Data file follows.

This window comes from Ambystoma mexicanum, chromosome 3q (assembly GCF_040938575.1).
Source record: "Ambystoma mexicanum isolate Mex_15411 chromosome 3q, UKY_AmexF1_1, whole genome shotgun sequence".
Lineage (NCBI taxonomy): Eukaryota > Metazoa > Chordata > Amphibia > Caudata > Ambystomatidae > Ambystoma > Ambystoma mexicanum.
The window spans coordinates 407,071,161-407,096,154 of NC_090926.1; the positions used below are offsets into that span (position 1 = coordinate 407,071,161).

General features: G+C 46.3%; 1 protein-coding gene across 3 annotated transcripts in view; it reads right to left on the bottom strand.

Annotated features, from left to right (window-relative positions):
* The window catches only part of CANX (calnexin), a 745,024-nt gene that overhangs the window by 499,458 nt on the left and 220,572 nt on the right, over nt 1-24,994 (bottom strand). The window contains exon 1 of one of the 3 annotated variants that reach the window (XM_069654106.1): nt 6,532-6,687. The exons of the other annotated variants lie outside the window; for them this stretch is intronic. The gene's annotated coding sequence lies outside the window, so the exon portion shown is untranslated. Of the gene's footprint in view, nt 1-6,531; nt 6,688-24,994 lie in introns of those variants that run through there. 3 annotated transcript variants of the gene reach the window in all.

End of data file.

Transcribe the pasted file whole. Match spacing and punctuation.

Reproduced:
This window comes from Ambystoma mexicanum, chromosome 3q (assembly GCF_040938575.1).
Source record: "Ambystoma mexicanum isolate Mex_15411 chromosome 3q, UKY_AmexF1_1, whole genome shotgun sequence".
Lineage (NCBI taxonomy): Eukaryota > Metazoa > Chordata > Amphibia > Caudata > Ambystomatidae > Ambystoma > Ambystoma mexicanum.
The window spans coordinates 407,071,161-407,096,154 of NC_090926.1; the positions used below are offsets into that span (position 1 = coordinate 407,071,161).

General features: G+C 46.3%; 1 protein-coding gene across 3 annotated transcripts in view; it reads right to left on the bottom strand.

Annotated features, from left to right (window-relative positions):
* The window catches only part of CANX (calnexin), a 745,024-nt gene that overhangs the window by 499,458 nt on the left and 220,572 nt on the right, over nt 1-24,994 (bottom strand). The window contains exon 1 of one of the 3 annotated variants that reach the window (XM_069654106.1): nt 6,532-6,687. The exons of the other annotated variants lie outside the window; for them this stretch is intronic. The gene's annotated coding sequence lies outside the window, so the exon portion shown is untranslated. Of the gene's footprint in view, nt 1-6,531; nt 6,688-24,994 lie in introns of those variants that run through there. 3 annotated transcript variants of the gene reach the window in all.